We could also proclaim with Paul the Apostle that God performed actions (i.e., made promises, had plans for us, ordained a hidden mystery) before the ages began, since "ages" (note the plural) are particular world periods or time periods associated with world orders. This becomes more clear in 1 Corinthians 2:7, where the ages in question are particular ages, namely the ages of our glory. Paul does not even speak about the beginning of cosmological time (physical space-time), but rather of particular human time periods (note the plural).

The above interpretation is confirmed with our previous discussion of the Greek term aion in connection with Hebrews 1:8, where we have seen that the basic meaning of aion is "age," associated with a world order, and thus is usually translated as "world."49 For this reason, the passages in question can be read without temporal import, as KJV or ASV translate:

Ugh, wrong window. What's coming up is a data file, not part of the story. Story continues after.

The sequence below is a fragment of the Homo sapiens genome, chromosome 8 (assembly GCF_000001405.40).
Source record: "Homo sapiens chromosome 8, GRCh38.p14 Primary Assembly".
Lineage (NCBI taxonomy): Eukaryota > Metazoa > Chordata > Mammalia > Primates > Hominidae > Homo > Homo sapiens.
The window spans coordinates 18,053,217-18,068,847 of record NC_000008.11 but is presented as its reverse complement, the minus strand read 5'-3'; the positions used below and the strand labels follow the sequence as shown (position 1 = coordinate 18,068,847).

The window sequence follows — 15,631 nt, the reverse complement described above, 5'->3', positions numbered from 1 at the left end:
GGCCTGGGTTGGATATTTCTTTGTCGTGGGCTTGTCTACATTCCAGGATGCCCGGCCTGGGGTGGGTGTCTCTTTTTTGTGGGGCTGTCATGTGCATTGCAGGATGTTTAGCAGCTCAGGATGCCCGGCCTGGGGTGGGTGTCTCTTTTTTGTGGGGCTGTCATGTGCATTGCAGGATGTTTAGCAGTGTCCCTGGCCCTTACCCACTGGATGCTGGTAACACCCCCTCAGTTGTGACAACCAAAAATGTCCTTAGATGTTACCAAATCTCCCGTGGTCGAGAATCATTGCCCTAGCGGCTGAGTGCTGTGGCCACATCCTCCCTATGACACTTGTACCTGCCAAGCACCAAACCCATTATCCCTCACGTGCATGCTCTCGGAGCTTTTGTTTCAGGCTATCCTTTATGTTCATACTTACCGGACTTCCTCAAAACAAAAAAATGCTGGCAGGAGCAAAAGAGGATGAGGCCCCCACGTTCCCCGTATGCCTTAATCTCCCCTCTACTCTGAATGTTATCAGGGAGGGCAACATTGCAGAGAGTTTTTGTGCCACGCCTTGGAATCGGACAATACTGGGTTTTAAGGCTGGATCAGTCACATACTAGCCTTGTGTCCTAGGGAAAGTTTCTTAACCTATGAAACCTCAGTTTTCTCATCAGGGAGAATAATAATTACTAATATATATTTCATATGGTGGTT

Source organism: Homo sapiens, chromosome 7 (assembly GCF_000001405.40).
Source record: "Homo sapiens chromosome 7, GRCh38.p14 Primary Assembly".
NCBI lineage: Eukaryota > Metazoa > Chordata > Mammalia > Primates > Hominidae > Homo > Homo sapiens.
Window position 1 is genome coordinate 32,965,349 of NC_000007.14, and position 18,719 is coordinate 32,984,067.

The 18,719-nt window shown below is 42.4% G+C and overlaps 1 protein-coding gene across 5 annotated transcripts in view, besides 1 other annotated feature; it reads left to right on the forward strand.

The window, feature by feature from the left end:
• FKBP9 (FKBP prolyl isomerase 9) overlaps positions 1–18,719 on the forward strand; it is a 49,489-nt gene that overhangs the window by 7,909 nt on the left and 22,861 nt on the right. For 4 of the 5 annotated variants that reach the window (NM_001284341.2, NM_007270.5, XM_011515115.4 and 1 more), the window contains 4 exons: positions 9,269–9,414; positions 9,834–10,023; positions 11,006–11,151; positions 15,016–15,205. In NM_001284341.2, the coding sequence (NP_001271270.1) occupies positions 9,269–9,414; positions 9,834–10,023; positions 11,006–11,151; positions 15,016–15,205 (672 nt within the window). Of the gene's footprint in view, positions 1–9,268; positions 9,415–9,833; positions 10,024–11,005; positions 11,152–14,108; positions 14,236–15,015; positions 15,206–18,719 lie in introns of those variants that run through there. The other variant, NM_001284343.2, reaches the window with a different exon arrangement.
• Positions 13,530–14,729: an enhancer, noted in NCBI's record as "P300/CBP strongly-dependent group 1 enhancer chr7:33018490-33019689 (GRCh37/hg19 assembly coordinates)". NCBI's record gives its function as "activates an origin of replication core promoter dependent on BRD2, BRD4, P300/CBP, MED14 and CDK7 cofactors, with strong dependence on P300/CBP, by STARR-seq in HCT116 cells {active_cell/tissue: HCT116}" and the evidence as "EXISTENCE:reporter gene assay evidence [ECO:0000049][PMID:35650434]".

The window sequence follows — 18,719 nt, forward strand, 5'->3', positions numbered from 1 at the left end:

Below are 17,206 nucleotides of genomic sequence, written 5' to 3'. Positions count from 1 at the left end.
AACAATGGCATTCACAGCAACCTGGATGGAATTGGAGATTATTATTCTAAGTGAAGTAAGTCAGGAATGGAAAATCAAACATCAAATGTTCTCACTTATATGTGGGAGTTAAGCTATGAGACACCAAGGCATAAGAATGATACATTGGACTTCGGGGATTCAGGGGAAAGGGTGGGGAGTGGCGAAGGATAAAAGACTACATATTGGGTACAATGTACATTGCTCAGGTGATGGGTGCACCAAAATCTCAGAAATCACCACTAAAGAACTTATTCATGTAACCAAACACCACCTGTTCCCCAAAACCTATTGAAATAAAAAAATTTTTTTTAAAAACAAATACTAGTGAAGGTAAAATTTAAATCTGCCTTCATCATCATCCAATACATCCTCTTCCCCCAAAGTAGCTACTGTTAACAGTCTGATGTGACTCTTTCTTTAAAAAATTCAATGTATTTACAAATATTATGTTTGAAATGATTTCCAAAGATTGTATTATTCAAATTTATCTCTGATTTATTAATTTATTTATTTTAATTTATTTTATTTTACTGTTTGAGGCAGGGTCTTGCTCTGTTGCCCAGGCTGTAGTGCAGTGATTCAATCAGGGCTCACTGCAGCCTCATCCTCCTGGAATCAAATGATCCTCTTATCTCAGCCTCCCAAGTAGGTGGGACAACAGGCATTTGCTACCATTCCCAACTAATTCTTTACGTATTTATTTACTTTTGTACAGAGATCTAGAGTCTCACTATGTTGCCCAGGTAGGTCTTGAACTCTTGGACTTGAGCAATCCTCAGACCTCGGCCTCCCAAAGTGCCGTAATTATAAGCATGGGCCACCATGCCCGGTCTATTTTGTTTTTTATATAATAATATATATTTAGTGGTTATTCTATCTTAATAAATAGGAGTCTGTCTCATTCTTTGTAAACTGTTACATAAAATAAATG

In hope of eternal life, which God, that cannot lie, promised before the world began; But hath in due times manifested his word through preaching, which is committed unto me according to the commandment of God our Saviour (Titus 1:2-3, KJV, bold type added)

Who hath saved us, and called us with an holy calling, not according to our works, but according to his own purpose and grace, which was given us in Christ Jesus before the world began (2 Timothy 1:9, KJV, bold type added)

But we speak the wisdom of God in a mystery, even the hidden wisdom, which God ordained before the world unto our glory. (1 Corinthians 2:7, KJV, bold type added)

If Paul's intention was to emphasize the "creation of time" or "time's beginning" (however one understands the phrase), it would be more appropriate to use hronos, as seen in Plato's Timaeus, where hronos is described as time that was created and will pass away:50